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I am building a trading strategy that predicts the current period returns using historical returns (think e.g. using an estimated OLS model to predict next weeks return based on this weeks return). However, I am at loss in picking the window I should use for estimating the model.

The way I see it, there are two ways I can do this: a) pick a fixed window length - e.g. 1 year (52 weekly observations), and re-estimate the model every week. However, depending on the asset the slope of the regression tends to change, and is especially suspect to few 'outlier' cases, which makes me question whether the model is still theoretically sound. b) use all available data, and roll to window forward every week, re-estimating the model. However, if the relationship is time variant, I think this approach will lead to extended periods of negative returns if there is a break in the model that a shorter window might capture better.

How should I go about determining which method to use? I could of course back test different filtering strategies based on these two, but the more complicated, the more risk of overfitting IMO, and hence I'd prefer a more simplistic but statistically sound method for determining which way to go.

Any suggestions? Would also love to read good papers that deal with this issue if any come to mind.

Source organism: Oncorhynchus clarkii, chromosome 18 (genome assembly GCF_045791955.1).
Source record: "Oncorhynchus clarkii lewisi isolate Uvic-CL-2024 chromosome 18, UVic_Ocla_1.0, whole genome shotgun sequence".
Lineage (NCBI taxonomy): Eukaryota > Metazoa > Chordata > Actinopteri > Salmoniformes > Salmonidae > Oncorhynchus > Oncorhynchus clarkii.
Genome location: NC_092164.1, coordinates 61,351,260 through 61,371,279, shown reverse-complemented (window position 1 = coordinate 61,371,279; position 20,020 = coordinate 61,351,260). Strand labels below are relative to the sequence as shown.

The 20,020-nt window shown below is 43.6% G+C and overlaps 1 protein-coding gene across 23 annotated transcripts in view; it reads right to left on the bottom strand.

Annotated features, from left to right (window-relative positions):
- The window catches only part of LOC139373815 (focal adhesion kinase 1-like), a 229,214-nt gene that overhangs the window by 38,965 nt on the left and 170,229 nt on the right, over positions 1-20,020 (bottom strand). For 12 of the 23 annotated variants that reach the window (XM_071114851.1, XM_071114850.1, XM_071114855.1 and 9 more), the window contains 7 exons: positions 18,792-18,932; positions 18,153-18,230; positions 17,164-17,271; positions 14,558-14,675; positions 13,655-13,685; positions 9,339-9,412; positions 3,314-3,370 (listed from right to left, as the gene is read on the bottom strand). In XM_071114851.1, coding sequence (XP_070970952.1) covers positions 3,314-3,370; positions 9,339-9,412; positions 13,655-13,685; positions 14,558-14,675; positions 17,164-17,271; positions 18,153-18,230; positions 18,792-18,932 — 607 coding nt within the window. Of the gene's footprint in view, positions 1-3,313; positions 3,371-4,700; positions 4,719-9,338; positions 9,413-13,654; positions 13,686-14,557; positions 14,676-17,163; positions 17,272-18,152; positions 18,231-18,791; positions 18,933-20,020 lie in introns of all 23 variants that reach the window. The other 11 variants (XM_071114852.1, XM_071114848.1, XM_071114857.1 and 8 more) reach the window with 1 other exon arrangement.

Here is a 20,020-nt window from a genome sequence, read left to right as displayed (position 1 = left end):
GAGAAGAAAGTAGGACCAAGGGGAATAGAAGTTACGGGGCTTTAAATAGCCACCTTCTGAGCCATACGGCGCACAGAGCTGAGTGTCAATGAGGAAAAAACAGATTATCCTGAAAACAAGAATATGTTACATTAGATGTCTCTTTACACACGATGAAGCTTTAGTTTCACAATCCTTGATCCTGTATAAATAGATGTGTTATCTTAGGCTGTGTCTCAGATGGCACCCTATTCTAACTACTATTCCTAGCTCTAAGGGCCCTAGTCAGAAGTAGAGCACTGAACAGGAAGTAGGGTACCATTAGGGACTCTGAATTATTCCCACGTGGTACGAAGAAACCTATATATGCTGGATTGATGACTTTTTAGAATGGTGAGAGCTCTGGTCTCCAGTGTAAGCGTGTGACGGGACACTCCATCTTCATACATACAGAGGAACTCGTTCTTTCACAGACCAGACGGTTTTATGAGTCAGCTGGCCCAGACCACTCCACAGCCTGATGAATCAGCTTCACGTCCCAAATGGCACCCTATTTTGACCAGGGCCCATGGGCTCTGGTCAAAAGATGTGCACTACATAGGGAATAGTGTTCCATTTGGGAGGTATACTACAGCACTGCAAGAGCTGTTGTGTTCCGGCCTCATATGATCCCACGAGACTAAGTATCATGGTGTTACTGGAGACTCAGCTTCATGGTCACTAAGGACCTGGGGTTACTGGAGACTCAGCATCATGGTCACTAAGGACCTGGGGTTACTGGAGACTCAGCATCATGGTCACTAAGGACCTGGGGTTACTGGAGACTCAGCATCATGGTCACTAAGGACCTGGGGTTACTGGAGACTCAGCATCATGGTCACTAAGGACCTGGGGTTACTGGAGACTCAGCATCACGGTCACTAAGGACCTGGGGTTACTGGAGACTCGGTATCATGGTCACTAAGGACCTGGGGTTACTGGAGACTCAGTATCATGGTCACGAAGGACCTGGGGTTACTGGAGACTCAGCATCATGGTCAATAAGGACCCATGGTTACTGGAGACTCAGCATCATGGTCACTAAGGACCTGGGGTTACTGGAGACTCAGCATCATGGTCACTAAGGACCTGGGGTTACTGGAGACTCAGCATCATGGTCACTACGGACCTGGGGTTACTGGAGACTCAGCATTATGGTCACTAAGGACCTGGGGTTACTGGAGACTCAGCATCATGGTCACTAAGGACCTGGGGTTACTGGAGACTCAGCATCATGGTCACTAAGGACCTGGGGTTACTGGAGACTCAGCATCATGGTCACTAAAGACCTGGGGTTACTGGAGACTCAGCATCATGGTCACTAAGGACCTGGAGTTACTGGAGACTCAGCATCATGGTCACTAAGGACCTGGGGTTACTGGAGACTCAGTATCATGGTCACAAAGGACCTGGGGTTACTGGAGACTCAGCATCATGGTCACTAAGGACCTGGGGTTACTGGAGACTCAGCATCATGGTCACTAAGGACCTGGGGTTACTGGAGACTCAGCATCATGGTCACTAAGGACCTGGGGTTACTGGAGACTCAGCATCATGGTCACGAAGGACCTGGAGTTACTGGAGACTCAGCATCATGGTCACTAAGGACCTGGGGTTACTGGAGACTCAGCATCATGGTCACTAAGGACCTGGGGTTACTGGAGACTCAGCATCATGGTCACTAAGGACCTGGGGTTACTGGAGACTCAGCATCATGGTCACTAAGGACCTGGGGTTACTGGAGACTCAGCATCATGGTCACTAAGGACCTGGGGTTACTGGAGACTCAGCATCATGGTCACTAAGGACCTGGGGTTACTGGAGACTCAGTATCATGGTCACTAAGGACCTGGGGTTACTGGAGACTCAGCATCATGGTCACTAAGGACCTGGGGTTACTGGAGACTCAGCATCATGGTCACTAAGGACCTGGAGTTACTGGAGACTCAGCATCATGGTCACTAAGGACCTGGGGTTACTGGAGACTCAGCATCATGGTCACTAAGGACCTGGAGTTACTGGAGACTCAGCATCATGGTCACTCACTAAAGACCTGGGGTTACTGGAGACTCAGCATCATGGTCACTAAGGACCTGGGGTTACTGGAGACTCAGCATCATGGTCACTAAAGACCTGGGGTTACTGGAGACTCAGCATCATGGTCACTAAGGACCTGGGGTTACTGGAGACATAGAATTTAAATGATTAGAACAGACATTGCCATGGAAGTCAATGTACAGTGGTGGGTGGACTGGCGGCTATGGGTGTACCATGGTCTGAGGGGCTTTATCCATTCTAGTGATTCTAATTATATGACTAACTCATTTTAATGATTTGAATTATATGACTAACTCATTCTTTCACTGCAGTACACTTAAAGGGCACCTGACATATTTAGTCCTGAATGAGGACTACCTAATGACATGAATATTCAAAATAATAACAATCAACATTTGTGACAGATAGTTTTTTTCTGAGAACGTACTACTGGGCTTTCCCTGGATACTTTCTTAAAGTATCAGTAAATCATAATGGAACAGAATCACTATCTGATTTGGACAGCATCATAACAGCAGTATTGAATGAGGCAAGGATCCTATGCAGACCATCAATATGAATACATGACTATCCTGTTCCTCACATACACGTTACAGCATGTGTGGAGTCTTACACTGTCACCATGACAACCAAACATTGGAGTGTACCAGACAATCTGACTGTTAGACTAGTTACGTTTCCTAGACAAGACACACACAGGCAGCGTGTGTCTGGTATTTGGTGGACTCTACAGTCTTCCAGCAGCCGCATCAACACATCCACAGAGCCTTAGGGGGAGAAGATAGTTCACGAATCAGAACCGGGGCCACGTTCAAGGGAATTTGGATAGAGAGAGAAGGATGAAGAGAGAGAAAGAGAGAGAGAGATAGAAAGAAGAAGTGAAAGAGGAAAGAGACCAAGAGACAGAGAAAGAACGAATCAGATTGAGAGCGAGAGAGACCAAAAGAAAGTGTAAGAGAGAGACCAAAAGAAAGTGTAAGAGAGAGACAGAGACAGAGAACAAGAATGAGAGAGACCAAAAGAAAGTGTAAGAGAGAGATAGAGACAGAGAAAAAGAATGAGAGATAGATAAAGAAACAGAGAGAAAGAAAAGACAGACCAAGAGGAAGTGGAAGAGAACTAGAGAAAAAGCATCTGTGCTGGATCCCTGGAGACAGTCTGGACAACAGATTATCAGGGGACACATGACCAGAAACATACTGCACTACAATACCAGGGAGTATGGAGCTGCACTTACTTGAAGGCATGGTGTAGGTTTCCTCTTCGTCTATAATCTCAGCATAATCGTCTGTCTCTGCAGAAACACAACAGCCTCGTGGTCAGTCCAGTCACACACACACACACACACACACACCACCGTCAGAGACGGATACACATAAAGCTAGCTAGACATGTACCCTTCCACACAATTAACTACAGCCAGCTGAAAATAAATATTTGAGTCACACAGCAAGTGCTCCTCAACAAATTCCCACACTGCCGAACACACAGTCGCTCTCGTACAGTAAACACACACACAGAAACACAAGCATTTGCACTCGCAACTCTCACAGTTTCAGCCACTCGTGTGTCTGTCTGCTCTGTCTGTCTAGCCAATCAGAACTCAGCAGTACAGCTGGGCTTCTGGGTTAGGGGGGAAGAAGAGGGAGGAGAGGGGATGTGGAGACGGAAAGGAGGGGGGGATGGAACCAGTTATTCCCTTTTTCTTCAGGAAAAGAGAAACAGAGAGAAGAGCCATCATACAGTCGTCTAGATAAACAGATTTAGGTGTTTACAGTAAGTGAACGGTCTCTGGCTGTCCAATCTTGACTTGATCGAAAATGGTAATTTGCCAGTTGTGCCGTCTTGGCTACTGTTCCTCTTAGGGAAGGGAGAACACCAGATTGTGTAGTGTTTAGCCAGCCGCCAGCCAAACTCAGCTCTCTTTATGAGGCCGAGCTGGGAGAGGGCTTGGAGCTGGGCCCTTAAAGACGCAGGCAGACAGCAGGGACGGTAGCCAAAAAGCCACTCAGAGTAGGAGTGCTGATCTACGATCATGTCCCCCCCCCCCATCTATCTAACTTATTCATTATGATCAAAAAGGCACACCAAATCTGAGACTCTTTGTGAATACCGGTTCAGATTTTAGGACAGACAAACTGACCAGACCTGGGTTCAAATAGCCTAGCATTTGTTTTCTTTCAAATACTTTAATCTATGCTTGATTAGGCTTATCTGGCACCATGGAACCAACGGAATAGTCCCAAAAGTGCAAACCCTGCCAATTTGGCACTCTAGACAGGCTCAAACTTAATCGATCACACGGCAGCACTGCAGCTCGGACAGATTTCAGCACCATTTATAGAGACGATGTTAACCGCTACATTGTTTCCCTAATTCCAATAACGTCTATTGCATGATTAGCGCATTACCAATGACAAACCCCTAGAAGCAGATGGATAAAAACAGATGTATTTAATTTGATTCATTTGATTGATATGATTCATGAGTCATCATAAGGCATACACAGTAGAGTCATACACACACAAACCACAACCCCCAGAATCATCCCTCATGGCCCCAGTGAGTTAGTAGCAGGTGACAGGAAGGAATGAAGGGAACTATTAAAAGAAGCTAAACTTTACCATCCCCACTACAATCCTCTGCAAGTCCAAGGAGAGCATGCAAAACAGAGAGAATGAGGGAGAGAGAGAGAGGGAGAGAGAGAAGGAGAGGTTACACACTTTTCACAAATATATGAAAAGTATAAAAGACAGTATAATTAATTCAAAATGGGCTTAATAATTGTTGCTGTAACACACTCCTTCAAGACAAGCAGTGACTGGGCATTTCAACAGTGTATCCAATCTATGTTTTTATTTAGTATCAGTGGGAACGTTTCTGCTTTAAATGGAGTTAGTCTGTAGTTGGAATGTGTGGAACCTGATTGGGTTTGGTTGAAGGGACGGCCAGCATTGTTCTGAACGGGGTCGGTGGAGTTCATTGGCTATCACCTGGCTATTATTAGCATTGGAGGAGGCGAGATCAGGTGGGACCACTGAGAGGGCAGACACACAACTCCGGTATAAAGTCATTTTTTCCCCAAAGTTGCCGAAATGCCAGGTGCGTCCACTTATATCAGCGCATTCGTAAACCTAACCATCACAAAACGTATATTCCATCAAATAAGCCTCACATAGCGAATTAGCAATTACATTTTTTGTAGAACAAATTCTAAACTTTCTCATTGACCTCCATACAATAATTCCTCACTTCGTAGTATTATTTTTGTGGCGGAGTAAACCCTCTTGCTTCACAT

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  • $\begingroup$ I would always uae as many observations as possible, so in rolling window update the model after a week feeding it all the data. $\endgroup$ – Jan Sila Aug 5 '16 at 23:22
  • $\begingroup$ Also if outliers are an issue, look into robust methods of least squares, ifor bootstrapping(" (randomly selecting say 80% of data, estimate the model and save the beta, then do it again few hundred times). But there isnt be any universally 'correct way' to estimate returns.... $\endgroup$ – Jan Sila Aug 5 '16 at 23:25
  • $\begingroup$ Have you tried testing which window length and update frequency is optimal under some metric? EDIT: Using a training and hold-out sample. $\endgroup$ – dmanuge Aug 6 '16 at 4:06
  • $\begingroup$ @JanSila, regarding your first comment, this is called expanding window. Meanwhile, while rolling window has fixed lenght, so it drops the oldest observation once a new one becomes available. $\endgroup$ – Richard Hardy Aug 8 '16 at 19:39
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Which strategy will work better is an empirical question that depends on the data at hand. That is, you cannot prove theoretically that one approach is better than the other without some extra assumptions.

I could of course back test different filtering strategies based on these two, but the more complicated, the more risk of overfitting IMO

As long as you properly split the sample into a training and test subsamples, model complexity does not play a role. A model that overfits in the training sample will perform poorly in the test sample, and you will see it.

(Of course, if you have a large number of alternative models, one or a few of them may perform well in both the training and the test subsample due to pure luck; but it does not seem you are facing this kind of setting.)

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